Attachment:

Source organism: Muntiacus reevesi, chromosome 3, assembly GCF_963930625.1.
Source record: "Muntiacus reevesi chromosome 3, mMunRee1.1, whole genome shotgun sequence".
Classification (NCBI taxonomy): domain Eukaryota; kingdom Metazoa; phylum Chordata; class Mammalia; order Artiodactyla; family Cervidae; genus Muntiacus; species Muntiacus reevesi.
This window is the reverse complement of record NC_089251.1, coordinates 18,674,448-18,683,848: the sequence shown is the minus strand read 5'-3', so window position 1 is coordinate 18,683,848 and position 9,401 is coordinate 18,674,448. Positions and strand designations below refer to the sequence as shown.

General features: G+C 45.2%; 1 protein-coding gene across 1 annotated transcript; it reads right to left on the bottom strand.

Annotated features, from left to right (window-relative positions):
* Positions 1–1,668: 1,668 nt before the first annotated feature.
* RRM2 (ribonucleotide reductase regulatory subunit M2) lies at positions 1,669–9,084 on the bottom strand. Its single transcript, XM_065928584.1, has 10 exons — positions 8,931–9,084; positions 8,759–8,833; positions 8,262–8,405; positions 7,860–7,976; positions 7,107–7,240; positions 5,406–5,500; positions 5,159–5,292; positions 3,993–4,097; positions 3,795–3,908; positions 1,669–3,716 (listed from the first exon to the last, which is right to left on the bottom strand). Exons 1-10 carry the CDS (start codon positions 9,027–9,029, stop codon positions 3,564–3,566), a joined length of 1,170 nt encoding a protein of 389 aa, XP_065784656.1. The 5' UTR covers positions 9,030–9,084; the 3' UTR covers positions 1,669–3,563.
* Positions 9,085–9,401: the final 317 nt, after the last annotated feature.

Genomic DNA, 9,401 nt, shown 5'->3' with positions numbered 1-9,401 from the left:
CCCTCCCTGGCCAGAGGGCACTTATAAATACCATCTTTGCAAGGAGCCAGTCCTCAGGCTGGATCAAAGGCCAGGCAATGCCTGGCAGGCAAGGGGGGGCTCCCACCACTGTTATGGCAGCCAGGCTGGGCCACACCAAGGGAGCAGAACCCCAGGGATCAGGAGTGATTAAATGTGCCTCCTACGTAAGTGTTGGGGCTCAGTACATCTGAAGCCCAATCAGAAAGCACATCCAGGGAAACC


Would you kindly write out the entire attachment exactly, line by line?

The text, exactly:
Source organism: Muntiacus reevesi, chromosome 3, assembly GCF_963930625.1.
Source record: "Muntiacus reevesi chromosome 3, mMunRee1.1, whole genome shotgun sequence".
Classification (NCBI taxonomy): domain Eukaryota; kingdom Metazoa; phylum Chordata; class Mammalia; order Artiodactyla; family Cervidae; genus Muntiacus; species Muntiacus reevesi.
This window is the reverse complement of record NC_089251.1, coordinates 18,674,448-18,683,848: the sequence shown is the minus strand read 5'-3', so window position 1 is coordinate 18,683,848 and position 9,401 is coordinate 18,674,448. Positions and strand designations below refer to the sequence as shown.

General features: G+C 45.2%; 1 protein-coding gene across 1 annotated transcript; it reads right to left on the bottom strand.

Annotated features, from left to right (window-relative positions):
* Positions 1–1,668: 1,668 nt before the first annotated feature.
* RRM2 (ribonucleotide reductase regulatory subunit M2) lies at positions 1,669–9,084 on the bottom strand. Its single transcript, XM_065928584.1, has 10 exons — positions 8,931–9,084; positions 8,759–8,833; positions 8,262–8,405; positions 7,860–7,976; positions 7,107–7,240; positions 5,406–5,500; positions 5,159–5,292; positions 3,993–4,097; positions 3,795–3,908; positions 1,669–3,716 (listed from the first exon to the last, which is right to left on the bottom strand). Exons 1-10 carry the CDS (start codon positions 9,027–9,029, stop codon positions 3,564–3,566), a joined length of 1,170 nt encoding a protein of 389 aa, XP_065784656.1. The 5' UTR covers positions 9,030–9,084; the 3' UTR covers positions 1,669–3,563.
* Positions 9,085–9,401: the final 317 nt, after the last annotated feature.

Genomic DNA, 9,401 nt, shown 5'->3' with positions numbered 1-9,401 from the left:
CCCTCCCTGGCCAGAGGGCACTTATAAATACCATCTTTGCAAGGAGCCAGTCCTCAGGCTGGATCAAAGGCCAGGCAATGCCTGGCAGGCAAGGGGGGGCTCCCACCACTGTTATGGCAGCCAGGCTGGGCCACACCAAGGGAGCAGAACCCCAGGGATCAGGAGTGATTAAATGTGCCTCCTACGTAAGTGTTGGGGCTCAGTACATCTGAAGCCCAATCAGAAAGCACATCCAGGGAAACC